UK warned to 'not upset US' following tax row
When you subscribe we will use the information you provide to send you these newsletters.Sometimes they’ll include recommendations for other related newsletters or services we offer.Our Privacy Notice explains more about how we use your data, and your rights.You can unsubscribe at any time.
The end of the 2020/2021 tax year is fast approaching and there are many actions you need to take to ensure you do not miss out on funds and benefits you are entitled to. The UK tax year always begins on April 6 and ends on April 5 the following year. Express.co.uk has compiled a list of the best ways you can take advantage of the current tax year before it ends.
What to do before the tax year ends
Use up your ISA allowance
Each year ISA holders are entitled to save up to £20,00 in these accounts tax-free.
You are not entitled to carry this over and therefore you should try to reach this amount or as near as possible to take full advantage of this tax benefit.
First-time buyers saving into a Lifetime ISA (LISA) can only save up to £4,000 into this account each year tax-free, but you can put the remainder of the £20,000 into other ISAs.
If you do not have an ISA, any interest above £1,000 will be taxed if you are a basic-rate taxpayer, or if you are a higher rate taxpayer, you will be taxed on any interest above £500.
The ISA tax-free allowance is therefore much more generous than your personal savings allowance.
Parents are also entitled to save up to £9,000 in a Junior ISA for each of their children aged under 18.
Your children will be unable to access this money until they reach 18, but those who contribute this full amount are likely to see a return on average of 4.5 percent each year, which means it could reach £252,000 if you contribute each year of their life until they reach 18.
Furthermore, if your child does not touch this pot until they reach 50, it could be worth more than £1m by that time.
You can also pay up to £2,880 into a Junior SIPP each year, with Government tax relief automatically boosting that to £3,600.
Reduce your Inheritance Tax bill
You are entitled to gift up to £3,000 each year without incurring any Inheritance Tax.
By gifting these smaller amounts each year, you can decrease the amount of IHT you will eventually pay on your estate.
The current IHT threshold is £325,000 per person and tax is charged at 40 percent for anything above this level.
It is possible you may be able to avoid this amount if you gift £3,000 a year.
You are entitled to carry the gift allowance to the following year but can only do this once meaning your maximum allowance could only ever be £6,000 as a maximum.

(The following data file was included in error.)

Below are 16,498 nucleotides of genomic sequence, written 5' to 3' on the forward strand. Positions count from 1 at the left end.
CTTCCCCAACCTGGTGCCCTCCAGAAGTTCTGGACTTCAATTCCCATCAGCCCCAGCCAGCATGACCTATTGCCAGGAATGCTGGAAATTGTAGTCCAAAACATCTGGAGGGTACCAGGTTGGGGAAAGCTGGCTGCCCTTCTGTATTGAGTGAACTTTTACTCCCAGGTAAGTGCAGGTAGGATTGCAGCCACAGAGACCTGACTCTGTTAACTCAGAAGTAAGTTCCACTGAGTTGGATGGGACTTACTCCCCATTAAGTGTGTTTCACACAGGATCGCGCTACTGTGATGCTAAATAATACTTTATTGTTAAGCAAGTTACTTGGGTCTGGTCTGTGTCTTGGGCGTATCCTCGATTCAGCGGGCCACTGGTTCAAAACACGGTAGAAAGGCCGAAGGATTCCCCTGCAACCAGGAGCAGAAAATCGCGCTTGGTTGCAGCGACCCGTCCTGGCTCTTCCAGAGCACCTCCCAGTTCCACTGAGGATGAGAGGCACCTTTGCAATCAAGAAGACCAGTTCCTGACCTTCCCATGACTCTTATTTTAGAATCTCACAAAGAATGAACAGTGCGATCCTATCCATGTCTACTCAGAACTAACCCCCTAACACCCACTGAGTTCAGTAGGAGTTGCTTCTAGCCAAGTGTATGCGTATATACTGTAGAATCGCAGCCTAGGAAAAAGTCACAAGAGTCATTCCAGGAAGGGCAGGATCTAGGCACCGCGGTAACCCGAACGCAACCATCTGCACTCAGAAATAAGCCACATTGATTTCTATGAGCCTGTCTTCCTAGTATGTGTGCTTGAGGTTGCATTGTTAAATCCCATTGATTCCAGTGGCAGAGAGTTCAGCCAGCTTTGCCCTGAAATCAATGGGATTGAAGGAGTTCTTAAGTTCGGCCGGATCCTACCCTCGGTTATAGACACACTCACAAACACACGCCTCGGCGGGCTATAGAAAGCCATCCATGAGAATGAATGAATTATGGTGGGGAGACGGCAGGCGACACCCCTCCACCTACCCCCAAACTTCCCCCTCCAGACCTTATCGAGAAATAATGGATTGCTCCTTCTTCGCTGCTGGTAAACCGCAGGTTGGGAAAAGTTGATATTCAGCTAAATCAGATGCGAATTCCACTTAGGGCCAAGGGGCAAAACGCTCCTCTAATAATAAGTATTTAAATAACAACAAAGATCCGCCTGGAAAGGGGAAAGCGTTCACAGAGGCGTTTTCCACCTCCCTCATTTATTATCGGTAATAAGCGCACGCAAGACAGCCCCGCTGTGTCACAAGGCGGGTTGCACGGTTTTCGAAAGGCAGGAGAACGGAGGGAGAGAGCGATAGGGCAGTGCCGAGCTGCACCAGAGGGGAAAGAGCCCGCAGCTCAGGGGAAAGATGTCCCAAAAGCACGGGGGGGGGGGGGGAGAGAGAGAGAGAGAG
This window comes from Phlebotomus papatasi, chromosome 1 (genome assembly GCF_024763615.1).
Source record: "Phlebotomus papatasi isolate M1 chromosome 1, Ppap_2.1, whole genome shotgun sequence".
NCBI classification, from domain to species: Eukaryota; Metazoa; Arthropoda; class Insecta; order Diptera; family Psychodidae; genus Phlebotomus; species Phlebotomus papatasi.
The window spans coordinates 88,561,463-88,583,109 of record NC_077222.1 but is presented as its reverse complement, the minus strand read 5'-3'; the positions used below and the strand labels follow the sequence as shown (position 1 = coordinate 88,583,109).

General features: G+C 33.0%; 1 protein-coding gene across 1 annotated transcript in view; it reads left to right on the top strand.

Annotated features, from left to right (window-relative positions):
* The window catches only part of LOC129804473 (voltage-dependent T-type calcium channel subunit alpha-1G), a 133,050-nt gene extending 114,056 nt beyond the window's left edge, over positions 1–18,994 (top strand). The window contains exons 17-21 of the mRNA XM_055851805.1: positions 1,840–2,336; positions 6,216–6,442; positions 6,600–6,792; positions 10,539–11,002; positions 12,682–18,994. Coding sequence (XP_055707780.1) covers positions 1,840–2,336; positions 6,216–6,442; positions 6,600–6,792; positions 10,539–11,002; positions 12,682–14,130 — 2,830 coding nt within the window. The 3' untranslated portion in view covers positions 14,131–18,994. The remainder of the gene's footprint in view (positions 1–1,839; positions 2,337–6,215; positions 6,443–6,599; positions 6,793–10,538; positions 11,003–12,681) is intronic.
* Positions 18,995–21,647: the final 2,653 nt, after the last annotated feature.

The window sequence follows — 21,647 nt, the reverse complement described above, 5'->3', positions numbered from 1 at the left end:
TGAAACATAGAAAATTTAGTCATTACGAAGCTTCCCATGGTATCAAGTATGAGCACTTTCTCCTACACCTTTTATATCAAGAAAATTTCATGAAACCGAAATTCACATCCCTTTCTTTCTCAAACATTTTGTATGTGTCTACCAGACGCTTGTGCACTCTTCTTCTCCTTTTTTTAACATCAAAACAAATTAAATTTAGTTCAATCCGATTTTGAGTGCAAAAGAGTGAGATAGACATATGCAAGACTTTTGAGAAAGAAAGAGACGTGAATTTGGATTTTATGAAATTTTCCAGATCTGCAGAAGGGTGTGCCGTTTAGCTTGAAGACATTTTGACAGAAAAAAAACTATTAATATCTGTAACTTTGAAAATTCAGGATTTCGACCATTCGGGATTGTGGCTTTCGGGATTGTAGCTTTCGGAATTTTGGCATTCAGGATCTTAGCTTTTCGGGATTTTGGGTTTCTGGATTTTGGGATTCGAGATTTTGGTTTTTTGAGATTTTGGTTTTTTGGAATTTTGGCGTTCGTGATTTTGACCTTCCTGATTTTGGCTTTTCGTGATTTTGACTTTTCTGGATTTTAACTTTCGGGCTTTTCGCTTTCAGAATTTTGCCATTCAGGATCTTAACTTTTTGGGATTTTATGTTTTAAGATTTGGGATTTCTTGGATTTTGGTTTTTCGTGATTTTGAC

You are also entitled to gift up to £250 each to as many people as you like.
Consider opening long-term ISA products
ISAs are relatively simple savings products which can cater to your individual needs.
Interest rates are currently at historic lows and therefore cash savings will likely be eroded by inflation over time.
For long-term savings accounts, you should consider a stocks and shares ISA which offers access to a broad range of funds and shares, with the possibility of higher returns.
HMRC update £500 tax credit boost rules – will benefits be affected? [INSIGHT]
Nicola Sturgeon promised to scrap council tax in 2007 manifesto [EXPLAINER]
Tax refunds deadline: How to claim back payments [ANALYSIS]
Get your tax-free personal allowance back
Most people are entitled to a tax-free personal allowance of £12,500.
When your taxable income reaches £100,000, your personal allowance is cut by £1 for every £2 of your income, which means you lose it completely once your income reaches £125,000.
Benefit from free Government money
Some pension and ISA schemes provide you with top-ups from the Government.
Personal pension contributions are topped by 20 percent from the Government.
With a Lifetime ISA, you can get up to £1,000 from the Government if you make the largest contribution amount each year.
This will equate to £33,000 from the Government if you save from aged 18 to 50.
Check you will continue to receive Child benefit
Child benefit is given to all parents, but as soon as the amount they earn exceeds £50,000 they are no longer entitled to it.
For parents with two children, they will get £1,820 a year in child benefit but will lose 10 percent of this benefit for every £1,000 they earn over this amount.
Parents who have exceeded this limit can increase their pension contributions in order to get their salary back to below £50,000 to entitle them to child benefit again.
Furthermore, parents can make charitable donations from the income above £50,000, but this will need to be declared to the HMRC.
Source: Read Full Article